Yesterday, I finally completed the ‘acquire the Ashbringer’ portion of my Paladin’s journey to L110 and made a startling revelation. It was enough to get me really very angry and as a result, I didn’t immediately write down my feelings, deciding instead to take some time to consider what I’d grasped. I was determined to go to bed not with a negative outlook but energised and focused instead.
I’ve wanted to read this book since I saw it was being adapted into a movie, and I can entirely understand why, because it is unlike anything I have read for a decade. Written from the very analytical standpoint of a female narrator, it documents a failed expedition into an area that defies the laws of conventional nature. That’s all I’m going to say because I urge you to go read it yourself. What this did on waking this morning was help me shove all my angry, irrational thoughts into a precise and dispassionate order.
I realise that Class Fantasy was a buzzphrase someone made up to sell Legion to emotionally invested idiots like me, and I bought the lie completely. It was the ‘concept’ someone brainstormed on an interactive whiteboard to encompass the means by which this Dev team would place their indelible stamp on the Expansion, and effectively reinvent the Franchise, again. Except what is now apparent is that somewhere along the line there was a deviance in commitment. Possibly that was due to different teams working on their visions of the same concept, and the sense of consistency between Class Fantasies being… well, very much reliant on what the Devs understand really matters to players in the game.
Paladins definitely, positively got the best deal in this game feature.
Part of me now suspects that was the case because this was the Class Hall that was used as an example at Blizzcon. It needed to look great to sell the game. I find myself thinking now that the Hunter Class Hall got made near the end when enthusiasm was low, and nobody who was taking part in this process really understood what it was to really be a Hunter for as long as I had. I’d done my Rogue artefact a few weeks previously and that whole ‘you’ll love the Underbelly, you don’t need Ravenholdt’ thing that dogged the development process for a couple of months has become a metaphor for the rigidity of designer desire.
They wouldn’t change to what would have been the more logical decision because the art resources were already committed to their own ideas. Despite the quite obvious realisation that they’d made the wrong call during planning, that they’d not asked Rogues the right questions, we were told it would be great and we’d love it, and that was where the conceit had initially cracked. This wasn’t the Community’s crowdsourced version of Class Fantasy. It was simply a feature, made to sell the game, and it works if you are a Paladin.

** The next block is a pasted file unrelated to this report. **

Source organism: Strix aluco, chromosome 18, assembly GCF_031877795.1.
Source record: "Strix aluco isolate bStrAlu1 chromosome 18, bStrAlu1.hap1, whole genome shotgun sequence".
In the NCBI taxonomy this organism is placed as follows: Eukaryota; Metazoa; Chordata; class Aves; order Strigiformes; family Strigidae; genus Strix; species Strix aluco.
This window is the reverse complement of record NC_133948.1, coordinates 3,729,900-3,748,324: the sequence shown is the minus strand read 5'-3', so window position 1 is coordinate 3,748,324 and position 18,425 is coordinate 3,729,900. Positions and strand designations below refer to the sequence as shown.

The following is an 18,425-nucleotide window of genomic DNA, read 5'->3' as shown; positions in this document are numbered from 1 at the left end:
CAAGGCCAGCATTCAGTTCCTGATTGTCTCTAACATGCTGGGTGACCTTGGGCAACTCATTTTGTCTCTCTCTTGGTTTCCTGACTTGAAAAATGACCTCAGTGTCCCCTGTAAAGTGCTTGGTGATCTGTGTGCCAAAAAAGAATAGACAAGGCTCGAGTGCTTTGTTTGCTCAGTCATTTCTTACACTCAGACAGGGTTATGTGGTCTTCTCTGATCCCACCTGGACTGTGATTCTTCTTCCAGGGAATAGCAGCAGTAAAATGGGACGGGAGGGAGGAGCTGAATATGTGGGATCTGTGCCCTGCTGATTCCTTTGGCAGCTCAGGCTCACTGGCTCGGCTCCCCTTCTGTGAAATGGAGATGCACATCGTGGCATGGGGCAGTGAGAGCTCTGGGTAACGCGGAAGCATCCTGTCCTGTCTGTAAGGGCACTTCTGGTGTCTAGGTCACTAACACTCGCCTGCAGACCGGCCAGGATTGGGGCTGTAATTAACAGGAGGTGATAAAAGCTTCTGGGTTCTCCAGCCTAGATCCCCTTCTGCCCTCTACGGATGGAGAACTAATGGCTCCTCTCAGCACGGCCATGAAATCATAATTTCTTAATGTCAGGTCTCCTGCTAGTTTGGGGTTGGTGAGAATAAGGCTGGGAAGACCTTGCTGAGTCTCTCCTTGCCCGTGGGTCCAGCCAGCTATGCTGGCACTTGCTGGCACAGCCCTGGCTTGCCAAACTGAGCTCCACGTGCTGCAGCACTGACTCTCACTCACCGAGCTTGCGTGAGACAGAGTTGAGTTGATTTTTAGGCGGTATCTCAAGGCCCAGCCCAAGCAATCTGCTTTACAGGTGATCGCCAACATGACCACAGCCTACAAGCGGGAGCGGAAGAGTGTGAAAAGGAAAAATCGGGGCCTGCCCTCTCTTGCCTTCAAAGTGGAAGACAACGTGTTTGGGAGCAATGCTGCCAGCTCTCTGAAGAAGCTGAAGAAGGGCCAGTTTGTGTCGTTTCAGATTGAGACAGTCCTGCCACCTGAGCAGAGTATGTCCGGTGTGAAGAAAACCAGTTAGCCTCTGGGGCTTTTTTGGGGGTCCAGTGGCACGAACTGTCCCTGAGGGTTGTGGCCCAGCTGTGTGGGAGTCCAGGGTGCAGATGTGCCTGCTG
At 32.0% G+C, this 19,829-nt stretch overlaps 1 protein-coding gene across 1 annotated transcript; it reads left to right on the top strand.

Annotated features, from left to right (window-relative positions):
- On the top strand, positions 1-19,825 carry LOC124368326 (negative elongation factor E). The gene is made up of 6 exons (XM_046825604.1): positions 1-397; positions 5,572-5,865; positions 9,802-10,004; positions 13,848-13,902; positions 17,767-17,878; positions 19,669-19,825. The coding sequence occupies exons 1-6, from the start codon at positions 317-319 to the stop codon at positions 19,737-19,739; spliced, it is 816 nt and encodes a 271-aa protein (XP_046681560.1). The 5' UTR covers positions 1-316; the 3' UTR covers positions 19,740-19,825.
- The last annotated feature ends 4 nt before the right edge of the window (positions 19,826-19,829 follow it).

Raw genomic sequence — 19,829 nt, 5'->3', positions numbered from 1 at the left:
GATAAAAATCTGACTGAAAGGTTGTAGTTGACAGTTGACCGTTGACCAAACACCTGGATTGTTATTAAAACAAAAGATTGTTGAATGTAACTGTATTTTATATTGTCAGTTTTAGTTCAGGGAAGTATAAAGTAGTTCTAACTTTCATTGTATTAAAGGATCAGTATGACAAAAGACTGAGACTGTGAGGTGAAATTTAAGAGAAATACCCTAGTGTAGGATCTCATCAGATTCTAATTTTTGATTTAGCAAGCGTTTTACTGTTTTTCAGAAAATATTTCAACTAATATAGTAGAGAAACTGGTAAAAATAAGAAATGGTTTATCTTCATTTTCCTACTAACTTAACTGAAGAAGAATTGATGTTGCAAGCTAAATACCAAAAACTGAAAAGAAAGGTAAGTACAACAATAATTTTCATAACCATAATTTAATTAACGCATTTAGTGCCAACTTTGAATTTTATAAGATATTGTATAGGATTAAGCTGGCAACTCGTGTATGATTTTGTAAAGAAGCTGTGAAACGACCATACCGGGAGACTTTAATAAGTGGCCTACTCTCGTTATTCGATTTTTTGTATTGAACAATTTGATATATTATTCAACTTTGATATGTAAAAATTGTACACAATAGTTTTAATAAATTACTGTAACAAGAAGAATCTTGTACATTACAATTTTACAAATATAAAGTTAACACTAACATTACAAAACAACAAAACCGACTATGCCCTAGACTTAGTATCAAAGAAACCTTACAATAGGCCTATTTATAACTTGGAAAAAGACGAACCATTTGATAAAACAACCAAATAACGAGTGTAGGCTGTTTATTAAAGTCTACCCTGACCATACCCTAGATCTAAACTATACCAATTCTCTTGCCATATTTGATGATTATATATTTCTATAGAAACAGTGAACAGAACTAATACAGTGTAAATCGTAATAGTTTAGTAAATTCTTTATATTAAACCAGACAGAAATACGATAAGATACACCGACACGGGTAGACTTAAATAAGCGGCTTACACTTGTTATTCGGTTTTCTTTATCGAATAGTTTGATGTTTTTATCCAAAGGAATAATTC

The reality, of course, was that I bought into this feature the same way everybody else did who plays the game. It was a great means by which focus was shifted away from the issues that were suffered in Warlords. In that regard, the exercise was an unqualified success. The problem, such as it remains is all about how one looks at the content presented to begin with. For many people, the ideas of fantasy they were presented were so far away from their own that they simply stopped playing. For me, the investment in the game eventually overrode the fantasy and means that I’m now looking at all this with an objectivity that simply never existed before.
I have no emotional investment in current fantasy as a result.
I remain hugely entrenched in my personal version of fantasy, however, or else I’d not be levelling the alts. The disassociation this Expansion has created may have effectively destroyed my husband’s desire to play the same ‘gear grind until obsolete, then reset’ game but I remain wanting to be a part of how things pan out. However, the days of genuine enthusiasm and joy in what is presented has gone. That’s the real reason, I know now, that I gave up my writing gigs elsewhere. I no longer possess the enthusiasm required to document the minutiae of this existence week in and out. Right now, writing daily is a problem too.
That makes the next pitch that Blizzard makes to me in terms of game development more of a big deal than it has ever been. It has nothing at all to do with saving the franchise: that’s already in safe hands, the changes made in this Expansion more than enough to ensure people keep playing and throwing money at the IP for years to come. Many people are already bought into several more years anyway regardless of what may now transpire. I’m here now, waiting to see what happens next. Frankly, where do you go after you give a character the most Epic weapon they ever owned? How do you even better that level of ‘Class Fantasy’ to begin with?
I look forward to the Expansion announcement with some curiosity, but no real excitement. This is going to have to be a REALLY good package, Blizzard. I really hope you’ve learnt the lessons that Legion has taught you over expectation and reward.
There’s quite a lot for me riding on what you have in store.